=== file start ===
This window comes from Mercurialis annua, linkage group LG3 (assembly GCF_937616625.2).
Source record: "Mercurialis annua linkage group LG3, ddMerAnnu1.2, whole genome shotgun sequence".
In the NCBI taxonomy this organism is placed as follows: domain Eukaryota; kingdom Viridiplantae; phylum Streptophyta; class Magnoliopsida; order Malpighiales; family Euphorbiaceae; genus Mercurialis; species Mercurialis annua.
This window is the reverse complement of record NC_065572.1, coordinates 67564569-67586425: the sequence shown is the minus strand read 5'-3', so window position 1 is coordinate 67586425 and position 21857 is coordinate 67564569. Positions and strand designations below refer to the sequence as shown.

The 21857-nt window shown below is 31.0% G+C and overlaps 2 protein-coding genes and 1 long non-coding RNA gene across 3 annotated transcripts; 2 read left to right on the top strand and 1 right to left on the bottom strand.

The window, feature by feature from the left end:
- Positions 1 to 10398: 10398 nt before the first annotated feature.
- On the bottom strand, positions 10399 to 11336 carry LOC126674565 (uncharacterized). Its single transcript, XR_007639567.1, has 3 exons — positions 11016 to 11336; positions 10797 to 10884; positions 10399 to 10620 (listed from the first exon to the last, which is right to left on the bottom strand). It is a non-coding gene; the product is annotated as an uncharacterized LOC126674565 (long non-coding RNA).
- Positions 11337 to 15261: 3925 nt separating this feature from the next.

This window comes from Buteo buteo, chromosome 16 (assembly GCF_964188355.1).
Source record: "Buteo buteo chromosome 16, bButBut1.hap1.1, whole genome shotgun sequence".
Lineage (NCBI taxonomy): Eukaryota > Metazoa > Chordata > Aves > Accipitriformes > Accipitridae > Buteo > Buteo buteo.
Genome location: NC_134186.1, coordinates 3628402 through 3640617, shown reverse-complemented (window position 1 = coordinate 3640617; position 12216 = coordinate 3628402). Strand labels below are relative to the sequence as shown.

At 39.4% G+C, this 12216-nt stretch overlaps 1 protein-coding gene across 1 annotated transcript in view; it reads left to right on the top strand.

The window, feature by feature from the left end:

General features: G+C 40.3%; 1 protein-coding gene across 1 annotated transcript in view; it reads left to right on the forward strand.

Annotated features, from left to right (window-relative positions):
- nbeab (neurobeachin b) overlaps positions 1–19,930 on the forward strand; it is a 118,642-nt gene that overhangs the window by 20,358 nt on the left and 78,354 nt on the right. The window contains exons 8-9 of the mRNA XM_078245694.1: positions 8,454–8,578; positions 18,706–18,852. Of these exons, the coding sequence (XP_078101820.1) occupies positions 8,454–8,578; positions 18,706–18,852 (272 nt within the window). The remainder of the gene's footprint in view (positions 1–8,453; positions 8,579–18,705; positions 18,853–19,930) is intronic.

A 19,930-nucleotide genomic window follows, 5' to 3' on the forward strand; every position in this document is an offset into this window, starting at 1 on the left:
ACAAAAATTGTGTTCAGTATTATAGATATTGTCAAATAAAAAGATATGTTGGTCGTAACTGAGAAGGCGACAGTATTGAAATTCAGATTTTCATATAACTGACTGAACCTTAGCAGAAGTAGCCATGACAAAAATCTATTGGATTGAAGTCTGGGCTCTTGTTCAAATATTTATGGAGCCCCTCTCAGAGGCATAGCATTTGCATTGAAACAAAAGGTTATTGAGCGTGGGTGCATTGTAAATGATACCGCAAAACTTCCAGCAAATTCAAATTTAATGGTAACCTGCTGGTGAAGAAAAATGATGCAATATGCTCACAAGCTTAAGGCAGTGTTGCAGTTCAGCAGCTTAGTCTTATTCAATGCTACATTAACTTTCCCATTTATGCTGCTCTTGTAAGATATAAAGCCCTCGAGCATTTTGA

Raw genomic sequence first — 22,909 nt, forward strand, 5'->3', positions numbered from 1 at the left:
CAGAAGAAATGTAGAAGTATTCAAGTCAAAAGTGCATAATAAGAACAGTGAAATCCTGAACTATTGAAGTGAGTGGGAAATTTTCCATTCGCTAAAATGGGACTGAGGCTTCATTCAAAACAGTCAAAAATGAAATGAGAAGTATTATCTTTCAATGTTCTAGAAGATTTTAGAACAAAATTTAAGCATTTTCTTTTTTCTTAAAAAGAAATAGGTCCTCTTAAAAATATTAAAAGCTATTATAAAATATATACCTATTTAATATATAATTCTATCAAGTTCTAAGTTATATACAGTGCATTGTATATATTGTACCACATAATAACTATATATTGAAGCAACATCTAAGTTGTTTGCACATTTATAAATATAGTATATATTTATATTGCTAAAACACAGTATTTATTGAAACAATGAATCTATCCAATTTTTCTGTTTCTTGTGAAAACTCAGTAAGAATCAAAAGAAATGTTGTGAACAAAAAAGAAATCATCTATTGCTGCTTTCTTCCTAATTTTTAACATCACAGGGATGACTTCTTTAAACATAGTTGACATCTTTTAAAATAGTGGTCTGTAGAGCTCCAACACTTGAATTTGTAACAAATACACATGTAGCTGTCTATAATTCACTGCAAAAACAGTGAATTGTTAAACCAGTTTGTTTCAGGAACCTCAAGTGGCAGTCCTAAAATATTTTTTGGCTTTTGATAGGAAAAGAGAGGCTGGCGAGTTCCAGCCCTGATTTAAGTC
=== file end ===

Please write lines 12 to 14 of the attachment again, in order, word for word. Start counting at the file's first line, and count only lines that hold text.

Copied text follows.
Lineage (NCBI taxonomy): Eukaryota > Metazoa > Chordata > Aves > Accipitriformes > Accipitridae > Buteo > Buteo buteo.
Genome location: NC_134186.1, coordinates 3628402 through 3640617, shown reverse-complemented (window position 1 = coordinate 3640617; position 12216 = coordinate 3628402). Strand labels below are relative to the sequence as shown.

At 39.4% G+C, this 12216-nt stretch overlaps 1 protein-coding gene across 1 annotated transcript in view; it reads left to right on the top strand.